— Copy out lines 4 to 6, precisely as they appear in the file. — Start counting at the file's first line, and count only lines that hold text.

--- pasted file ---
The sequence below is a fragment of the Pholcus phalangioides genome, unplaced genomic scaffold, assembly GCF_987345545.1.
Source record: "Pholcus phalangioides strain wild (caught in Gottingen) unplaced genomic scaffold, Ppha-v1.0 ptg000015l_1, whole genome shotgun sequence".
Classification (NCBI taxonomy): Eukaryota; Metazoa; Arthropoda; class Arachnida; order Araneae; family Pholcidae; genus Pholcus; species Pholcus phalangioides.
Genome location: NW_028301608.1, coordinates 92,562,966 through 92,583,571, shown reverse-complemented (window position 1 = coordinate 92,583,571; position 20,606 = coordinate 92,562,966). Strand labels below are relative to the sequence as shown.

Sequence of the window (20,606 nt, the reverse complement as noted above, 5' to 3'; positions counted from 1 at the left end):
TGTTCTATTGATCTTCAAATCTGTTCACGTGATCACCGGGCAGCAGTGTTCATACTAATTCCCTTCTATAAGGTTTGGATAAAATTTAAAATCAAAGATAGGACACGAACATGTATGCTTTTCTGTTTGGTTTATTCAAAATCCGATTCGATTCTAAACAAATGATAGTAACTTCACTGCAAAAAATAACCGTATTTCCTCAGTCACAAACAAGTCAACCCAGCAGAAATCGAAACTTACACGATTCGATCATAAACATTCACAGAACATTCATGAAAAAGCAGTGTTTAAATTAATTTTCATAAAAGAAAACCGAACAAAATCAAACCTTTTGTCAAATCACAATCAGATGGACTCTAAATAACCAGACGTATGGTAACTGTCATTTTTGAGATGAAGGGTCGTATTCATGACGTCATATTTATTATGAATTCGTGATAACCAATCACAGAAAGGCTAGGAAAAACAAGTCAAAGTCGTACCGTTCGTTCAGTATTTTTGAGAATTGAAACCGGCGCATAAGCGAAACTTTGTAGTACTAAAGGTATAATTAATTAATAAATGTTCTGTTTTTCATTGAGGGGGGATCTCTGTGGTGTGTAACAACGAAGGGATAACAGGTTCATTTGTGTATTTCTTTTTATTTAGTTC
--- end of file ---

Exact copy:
Genome location: NW_028301608.1, coordinates 92,562,966 through 92,583,571, shown reverse-complemented (window position 1 = coordinate 92,583,571; position 20,606 = coordinate 92,562,966). Strand labels below are relative to the sequence as shown.

Sequence of the window (20,606 nt, the reverse complement as noted above, 5' to 3'; positions counted from 1 at the left end):
TGTTCTATTGATCTTCAAATCTGTTCACGTGATCACCGGGCAGCAGTGTTCATACTAATTCCCTTCTATAAGGTTTGGATAAAATTTAAAATCAAAGATAGGACACGAACATGTATGCTTTTCTGTTTGGTTTATTCAAAATCCGATTCGATTCTAAACAAATGATAGTAACTTCACTGCAAAAAATAACCGTATTTCCTCAGTCACAAACAAGTCAACCCAGCAGAAATCGAAACTTACACGATTCGATCATAAACATTCACAGAACATTCATGAAAAAGCAGTGTTTAAATTAATTTTCATAAAAGAAAACCGAACAAAATCAAACCTTTTGTCAAATCACAATCAGATGGACTCTAAATAACCAGACGTATGGTAACTGTCATTTTTGAGATGAAGGGTCGTATTCATGACGTCATATTTATTATGAATTCGTGATAACCAATCACAGAAAGGCTAGGAAAAACAAGTCAAAGTCGTACCGTTCGTTCAGTATTTTTGAGAATTGAAACCGGCGCATAAGCGAAACTTTGTAGTACTAAAGGTATAATTAATTAATAAATGTTCTGTTTTTCATTGAGGGGGGATCTCTGTGGTGTGTAACAACGAAGGGATAACAGGTTCATTTGTGTATTTCTTTTTATTTAGTTC